The temperature reached 103 as we crossed the Kansas short-grass prairie region on part of the historic Santa Fe Trail. But 70 mile-per-hour air was blowing up the open cuffs of my riding jacket to my armpits to keep my core cool. I tried to imagine what it was like to walk for weeks from Independence to Santa Fe along side of my wagon and team of oxen.
I didn’t remember much about the Santa Fe Trail, but a stop at Fort Larned reminded that from 1821 to 1880 it was one of America’s most important overland routes. It provided the first southwestern “melting pot” of Native Americans, Mexicans, and Europeans. Of course, it was fraught with conflict, but the troops at Fort Larned, still a beautifully preserved mid-19 century fort, helped keep the peace to bring the cultures together.
Why visit Fort Larned? It is one of nearly 500 National Park Service (NPS) sites scattered across the country. The NPS does a great job of interpreting our history, and we learn so much with just a short visit. These sites also give us intermediate destinations as we traverse the country on our motorcycles. Furthermore, my riding buddy Richard reminds me frequently: “Every stop is a good stop.”
After Fort Larned, we visited the Sand Creek Massacre Site, “a windswept place haunted by violence and broken promises:“ The 1864 massacre of Cheyenne and Arapaho people opened the last phase of a broader conflict between Native Americans and a rapidly expanding nation.
“By the dim light I could see the soldiers, charging down on the camp from each side…at first the people stood huddled in the village, but as the soldiers came on they broke and fled.——George Bent, son of trader William Bent and Owl Woman, a Cheyenne, who survived the massacre.
We gained an hour as we crossed the Kansas/Colorado border, allowing a quick stop at the village of Kit Carson, CO, where Kit had a trading post for a number of years. The old train station is now a local museum with an eclectic collection of pioneer history and life on the prairie. Carla, the museum curator, a gregarious, cheerful woman, shared her own Kit Carson experiences having been born and raised there. She blushed when Richard, ever the provocateur, warned me about getting too cozy with her as he took our photo.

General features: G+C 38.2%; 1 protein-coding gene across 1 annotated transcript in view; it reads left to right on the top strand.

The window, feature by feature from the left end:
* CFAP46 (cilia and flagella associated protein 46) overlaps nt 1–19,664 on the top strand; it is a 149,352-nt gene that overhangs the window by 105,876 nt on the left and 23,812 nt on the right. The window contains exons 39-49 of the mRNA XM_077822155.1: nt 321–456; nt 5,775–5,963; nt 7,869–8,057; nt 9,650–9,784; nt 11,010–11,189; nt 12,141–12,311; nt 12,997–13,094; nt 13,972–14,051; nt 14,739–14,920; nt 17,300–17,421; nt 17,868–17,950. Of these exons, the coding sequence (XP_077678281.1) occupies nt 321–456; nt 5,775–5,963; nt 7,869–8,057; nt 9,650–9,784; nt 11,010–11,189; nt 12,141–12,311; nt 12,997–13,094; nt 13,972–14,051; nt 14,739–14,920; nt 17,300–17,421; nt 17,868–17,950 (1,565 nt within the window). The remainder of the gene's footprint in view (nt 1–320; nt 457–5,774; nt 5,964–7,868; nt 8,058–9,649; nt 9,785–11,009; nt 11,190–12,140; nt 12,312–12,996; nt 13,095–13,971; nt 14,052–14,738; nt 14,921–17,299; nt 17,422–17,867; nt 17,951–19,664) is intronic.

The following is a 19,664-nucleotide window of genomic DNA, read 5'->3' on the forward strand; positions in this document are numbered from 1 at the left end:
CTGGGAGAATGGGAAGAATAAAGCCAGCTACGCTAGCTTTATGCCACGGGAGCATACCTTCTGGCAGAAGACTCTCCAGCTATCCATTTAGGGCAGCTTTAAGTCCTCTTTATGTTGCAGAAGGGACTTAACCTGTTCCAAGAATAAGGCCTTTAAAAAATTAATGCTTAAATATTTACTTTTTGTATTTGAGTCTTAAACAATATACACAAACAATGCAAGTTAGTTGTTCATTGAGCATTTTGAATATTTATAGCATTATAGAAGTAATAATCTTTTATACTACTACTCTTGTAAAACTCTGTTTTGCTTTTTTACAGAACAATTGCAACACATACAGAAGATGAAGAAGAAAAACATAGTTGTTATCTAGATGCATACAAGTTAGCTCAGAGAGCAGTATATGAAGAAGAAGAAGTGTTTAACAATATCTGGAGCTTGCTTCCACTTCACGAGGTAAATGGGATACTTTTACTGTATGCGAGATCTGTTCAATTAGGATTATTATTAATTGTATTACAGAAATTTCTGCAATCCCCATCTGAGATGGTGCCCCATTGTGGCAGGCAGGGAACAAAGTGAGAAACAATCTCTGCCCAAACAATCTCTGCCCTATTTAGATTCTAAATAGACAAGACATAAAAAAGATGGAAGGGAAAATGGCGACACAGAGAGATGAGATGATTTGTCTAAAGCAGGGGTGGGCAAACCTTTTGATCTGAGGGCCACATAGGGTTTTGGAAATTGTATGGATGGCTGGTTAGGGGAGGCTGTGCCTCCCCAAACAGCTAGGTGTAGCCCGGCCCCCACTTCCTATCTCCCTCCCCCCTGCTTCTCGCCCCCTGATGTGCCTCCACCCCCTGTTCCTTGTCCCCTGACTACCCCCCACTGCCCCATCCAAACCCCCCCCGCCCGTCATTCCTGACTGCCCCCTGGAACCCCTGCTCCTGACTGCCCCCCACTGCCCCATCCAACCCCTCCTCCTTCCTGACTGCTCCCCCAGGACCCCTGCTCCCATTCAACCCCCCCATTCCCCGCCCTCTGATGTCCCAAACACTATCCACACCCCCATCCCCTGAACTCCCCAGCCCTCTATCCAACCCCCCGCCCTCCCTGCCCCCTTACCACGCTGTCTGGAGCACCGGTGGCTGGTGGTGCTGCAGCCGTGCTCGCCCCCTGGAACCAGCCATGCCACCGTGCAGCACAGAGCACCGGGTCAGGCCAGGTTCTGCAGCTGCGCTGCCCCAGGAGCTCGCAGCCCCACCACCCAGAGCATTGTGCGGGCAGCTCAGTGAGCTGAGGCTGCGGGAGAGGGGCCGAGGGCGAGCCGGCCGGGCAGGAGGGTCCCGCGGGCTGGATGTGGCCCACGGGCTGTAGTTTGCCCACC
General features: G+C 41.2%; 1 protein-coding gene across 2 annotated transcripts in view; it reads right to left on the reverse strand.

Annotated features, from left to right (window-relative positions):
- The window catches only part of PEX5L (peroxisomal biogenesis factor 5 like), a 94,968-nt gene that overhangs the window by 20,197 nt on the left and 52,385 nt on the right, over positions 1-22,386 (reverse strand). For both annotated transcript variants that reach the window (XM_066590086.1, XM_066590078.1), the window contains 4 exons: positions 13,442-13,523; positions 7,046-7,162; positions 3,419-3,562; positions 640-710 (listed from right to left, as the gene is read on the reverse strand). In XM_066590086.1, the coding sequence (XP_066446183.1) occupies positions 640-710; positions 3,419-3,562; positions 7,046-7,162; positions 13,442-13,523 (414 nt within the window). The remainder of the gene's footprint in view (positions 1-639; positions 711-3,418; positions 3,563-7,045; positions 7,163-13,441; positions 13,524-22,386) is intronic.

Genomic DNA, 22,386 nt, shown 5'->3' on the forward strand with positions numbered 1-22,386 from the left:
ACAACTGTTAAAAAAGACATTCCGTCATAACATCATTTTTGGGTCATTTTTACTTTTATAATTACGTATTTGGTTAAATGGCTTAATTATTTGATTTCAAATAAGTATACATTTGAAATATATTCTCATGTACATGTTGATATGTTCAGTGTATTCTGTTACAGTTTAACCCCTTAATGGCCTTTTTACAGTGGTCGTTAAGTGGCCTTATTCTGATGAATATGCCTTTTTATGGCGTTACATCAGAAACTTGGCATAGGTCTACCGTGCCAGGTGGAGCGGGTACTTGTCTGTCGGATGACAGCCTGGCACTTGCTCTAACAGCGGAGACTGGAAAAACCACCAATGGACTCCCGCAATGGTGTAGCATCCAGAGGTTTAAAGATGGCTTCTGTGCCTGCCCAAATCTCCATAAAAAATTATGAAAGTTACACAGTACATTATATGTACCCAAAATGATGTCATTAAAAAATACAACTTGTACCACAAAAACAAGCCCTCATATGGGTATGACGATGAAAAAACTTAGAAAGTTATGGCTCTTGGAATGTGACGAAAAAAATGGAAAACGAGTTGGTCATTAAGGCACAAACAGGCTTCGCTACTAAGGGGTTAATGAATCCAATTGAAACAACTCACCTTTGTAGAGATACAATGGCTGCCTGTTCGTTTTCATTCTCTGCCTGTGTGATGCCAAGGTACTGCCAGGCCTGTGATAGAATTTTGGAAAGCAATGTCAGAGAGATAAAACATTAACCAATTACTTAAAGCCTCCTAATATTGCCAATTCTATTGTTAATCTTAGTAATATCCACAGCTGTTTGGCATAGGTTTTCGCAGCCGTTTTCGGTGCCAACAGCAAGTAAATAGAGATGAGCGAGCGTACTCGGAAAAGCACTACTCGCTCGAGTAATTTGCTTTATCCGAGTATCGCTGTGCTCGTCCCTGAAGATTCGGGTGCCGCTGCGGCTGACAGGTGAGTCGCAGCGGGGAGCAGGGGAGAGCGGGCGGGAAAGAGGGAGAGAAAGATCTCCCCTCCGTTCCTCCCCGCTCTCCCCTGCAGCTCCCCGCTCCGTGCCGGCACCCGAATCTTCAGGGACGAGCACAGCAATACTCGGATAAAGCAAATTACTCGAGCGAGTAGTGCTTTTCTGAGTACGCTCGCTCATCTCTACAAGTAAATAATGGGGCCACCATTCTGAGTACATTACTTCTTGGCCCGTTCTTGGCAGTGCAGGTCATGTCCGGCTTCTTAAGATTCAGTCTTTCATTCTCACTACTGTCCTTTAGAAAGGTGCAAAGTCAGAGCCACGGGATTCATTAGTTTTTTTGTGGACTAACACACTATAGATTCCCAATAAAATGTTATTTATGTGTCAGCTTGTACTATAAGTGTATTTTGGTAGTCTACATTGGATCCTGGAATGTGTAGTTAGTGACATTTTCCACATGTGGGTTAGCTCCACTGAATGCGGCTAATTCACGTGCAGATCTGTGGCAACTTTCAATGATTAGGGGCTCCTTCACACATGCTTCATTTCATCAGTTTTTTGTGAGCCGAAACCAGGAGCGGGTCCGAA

As we passed the village of Wild Horse (no services) for the last 100 mile stretch into Colorado Springs, a sign warned: “No services for next 70 miles.” We proceeded down route 94, an open, lonely road. “Hey Jim,” I heard in my helmet intercom speakers from the BMW K-bike rider following me, “My fuel light just came on!”
Ted Burger said:
As usual a great story. Many years ago some friends and I went mule deer hunting in WY. We saw a sign like that for no services for the next 90 miles. No problem we have enough gas for 90 miles. In reality it was no services for the next 120 miles! At some point we started killing the engine on the downhills to conserve fuel. At the next fuel stop we put 15.6 gallons into a 16 gallon tank in the pickup camper.
He made it to the gas station. But it reminded me of pulling my buddy’s 350 Honda by a rope to a gas station in Morocco, North Africa, where the gas stations at the time were 200 miles apart.
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C C Cedras said:
I remember blowing a fan belt on my VW bug entering Tucumcari, NM early on a Sunday morning back in the 1970s. Miraculously, there was an auto shop in town whose owner agreed to meet me there, and he just happened to have ONE fan belt that fit. Fun times.
Didn’t know you had a VW. Yes, that was a very important belt. Glad it worked out.